Unequal pay, lack of mentors and persistent gender bias remain
ROLLING MEADOWS, Ill.–(BUSINESS WIRE)–#IWD2017–Wage inequality compared to male colleagues, workplace gender bias and a
shortage of female role models are among the main barriers faced by
women working in the technology field, according to a new survey by
global technology association ISACA.
Detailed in today’s release of “The
Future Tech Workforce: Breaking Gender Barriers” report, which
coincides with International Women’s Day this week, survey respondents
identified the top five barriers experienced by women in tech as:
1. Lack of mentors (48 percent)
2. Lack of female role models in the field (42 percent)
3. Gender bias in the workplace (39 percent)
4. Unequal growth opportunities compared to men (36 percent)
5. Unequal pay for the same skills (35 percent)
“Women are vastly underrepresented in the global technology workforce.
This is not only a societal concern, but also a workforce problem, given
the critical shortage of skilled technology professionals faced by many
enterprises,” said Jo Stewart-Rattray, CISA, CISM, CGEIT, CRISC, FACS
CP, board director of ISACA and director of information security and IT
assurance at BRM Holdich. “ISACA’s survey findings reinforce that there
is much work left to be done. By providing more opportunities, including
career advancement programs, we can make long overdue progress in
ensuring that women are more equitably represented in the technology
When asked about opportunities for professional growth, 75 percent of
respondents state their employer lacks a gender leadership development
program. Additionally, 8 out 10 women report their supervisors are male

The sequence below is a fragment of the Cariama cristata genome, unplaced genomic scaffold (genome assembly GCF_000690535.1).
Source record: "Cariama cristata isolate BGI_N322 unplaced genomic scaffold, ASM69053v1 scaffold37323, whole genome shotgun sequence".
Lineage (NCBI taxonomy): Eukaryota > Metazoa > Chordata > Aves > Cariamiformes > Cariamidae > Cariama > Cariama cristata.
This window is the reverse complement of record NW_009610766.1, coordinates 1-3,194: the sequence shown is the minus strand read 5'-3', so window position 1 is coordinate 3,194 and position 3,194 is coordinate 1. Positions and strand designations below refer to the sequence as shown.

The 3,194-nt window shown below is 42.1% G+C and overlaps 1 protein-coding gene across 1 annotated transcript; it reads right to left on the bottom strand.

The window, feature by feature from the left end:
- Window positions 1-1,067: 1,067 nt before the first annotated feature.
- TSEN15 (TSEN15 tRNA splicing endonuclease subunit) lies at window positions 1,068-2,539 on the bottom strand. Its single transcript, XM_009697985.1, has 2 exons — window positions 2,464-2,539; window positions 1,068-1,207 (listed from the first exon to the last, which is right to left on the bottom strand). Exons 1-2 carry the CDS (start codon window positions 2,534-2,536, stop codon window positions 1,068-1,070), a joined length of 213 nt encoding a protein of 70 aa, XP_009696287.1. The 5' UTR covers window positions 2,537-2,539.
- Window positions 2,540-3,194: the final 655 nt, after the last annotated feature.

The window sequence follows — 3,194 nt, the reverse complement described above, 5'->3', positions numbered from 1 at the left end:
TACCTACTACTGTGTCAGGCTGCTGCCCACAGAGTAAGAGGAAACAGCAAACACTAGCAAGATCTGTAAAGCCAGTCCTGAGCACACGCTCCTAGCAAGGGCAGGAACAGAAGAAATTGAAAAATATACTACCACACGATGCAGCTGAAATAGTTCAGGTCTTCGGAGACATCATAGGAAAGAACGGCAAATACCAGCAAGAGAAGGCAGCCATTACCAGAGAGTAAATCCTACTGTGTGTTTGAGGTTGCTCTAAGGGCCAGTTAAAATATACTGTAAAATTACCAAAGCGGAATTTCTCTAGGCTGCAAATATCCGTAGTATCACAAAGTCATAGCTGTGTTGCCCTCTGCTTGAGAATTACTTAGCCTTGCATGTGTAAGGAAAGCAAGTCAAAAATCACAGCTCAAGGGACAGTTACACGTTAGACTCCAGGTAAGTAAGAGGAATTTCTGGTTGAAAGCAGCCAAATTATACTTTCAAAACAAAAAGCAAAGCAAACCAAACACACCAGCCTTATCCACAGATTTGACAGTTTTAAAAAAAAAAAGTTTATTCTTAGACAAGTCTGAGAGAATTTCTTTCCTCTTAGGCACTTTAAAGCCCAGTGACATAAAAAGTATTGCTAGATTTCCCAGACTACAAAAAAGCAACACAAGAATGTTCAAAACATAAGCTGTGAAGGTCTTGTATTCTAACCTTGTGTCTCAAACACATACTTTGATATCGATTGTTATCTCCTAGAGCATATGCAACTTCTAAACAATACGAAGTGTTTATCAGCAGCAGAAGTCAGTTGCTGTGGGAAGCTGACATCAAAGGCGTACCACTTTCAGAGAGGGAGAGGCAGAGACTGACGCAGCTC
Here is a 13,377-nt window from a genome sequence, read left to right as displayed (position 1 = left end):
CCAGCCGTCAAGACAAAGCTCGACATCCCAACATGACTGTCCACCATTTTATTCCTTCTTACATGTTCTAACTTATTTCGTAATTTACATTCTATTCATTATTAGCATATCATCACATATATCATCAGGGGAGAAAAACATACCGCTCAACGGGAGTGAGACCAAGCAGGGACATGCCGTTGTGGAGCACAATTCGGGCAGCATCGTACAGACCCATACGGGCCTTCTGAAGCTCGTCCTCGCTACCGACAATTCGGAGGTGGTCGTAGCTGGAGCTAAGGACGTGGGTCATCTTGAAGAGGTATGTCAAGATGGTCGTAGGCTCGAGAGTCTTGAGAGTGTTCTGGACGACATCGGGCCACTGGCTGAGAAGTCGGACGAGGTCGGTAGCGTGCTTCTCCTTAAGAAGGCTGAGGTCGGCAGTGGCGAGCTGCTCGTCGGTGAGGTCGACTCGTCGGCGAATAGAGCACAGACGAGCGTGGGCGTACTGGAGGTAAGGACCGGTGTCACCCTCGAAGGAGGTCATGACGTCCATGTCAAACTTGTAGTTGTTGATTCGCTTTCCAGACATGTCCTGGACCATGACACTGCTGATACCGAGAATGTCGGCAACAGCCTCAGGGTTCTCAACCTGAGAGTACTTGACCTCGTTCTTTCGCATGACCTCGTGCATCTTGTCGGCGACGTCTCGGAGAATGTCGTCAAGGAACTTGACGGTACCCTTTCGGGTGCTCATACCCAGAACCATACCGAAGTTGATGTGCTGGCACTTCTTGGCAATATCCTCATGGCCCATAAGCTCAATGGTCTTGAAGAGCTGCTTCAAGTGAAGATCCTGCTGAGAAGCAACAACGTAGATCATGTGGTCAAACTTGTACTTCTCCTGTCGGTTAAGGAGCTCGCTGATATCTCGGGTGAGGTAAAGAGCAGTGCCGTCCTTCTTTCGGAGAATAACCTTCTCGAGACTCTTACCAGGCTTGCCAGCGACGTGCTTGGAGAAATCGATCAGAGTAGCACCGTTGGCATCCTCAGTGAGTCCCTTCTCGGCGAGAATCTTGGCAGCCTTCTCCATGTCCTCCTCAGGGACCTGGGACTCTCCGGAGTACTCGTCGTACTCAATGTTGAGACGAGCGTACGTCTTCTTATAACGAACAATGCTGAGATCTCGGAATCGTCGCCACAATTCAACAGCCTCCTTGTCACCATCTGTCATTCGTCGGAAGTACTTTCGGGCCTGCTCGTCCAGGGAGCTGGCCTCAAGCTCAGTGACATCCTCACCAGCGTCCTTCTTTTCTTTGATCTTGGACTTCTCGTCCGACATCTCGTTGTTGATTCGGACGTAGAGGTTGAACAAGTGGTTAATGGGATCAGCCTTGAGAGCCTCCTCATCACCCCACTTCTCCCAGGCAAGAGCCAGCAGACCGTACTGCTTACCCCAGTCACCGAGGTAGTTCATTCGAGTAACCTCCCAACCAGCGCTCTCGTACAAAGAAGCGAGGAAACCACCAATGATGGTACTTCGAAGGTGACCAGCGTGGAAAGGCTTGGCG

and just 8 percent report never experiencing gender bias in the
The survey found that women specifically want mentors, role models and
strong networking opportunities.
In fact, it’s clear that women hunger to learn and benefit from the
presence of other women in technology. But at the top of the list of
barriers for women in the ISACA survey were “limited networking
opportunities” and “lack of a strong professional network,” the report
ISACA addresses the lack of networking opportunities through its Connecting
Women Leaders in Technology program, which began in 2015 and
connects women in the technology industry.
Globally, pay disparity remains a challenge with 25 percent of
respondents from Africa, 29 percent from Asia, 53 percent from Europe,
48 percent from Latin America, 60 percent from the Middle East, 42
percent from North America and 80 percent from Oceania reporting that
male colleagues tend to be paid more, without a clear reason.
“As an industry, we must commit to changing these numbers and breaking
down the barriers for women in technology,” said Tara Wisniewski,
ISACA’s managing director of advocacy and public affairs. “It is well
past time to address these issues, and ISACA has a responsibility to
help solve them.”
In 2017, ISACA will feature several educational opportunities related to
its Connecting Women Leaders in Technology program, including a Women in
Technology webinar series. The next webinar
is scheduled for 18 May. Women in technology programs will also take
place at ISACA’s North
America CACS conference in Las Vegas, Nevada, USA, 1-3 May, as well
as at the EuroCACS
conference in Munich, Germany, 29-31 May.
A survey report and perspectives from women in tech are available at www.isaca.org/women-in-tech-study.
The Future Tech Workforce: Breaking Gender Barriers study was conducted
via online polling among ISACA’s female members worldwide. More than 500
individuals participated in the survey, which was fielded in November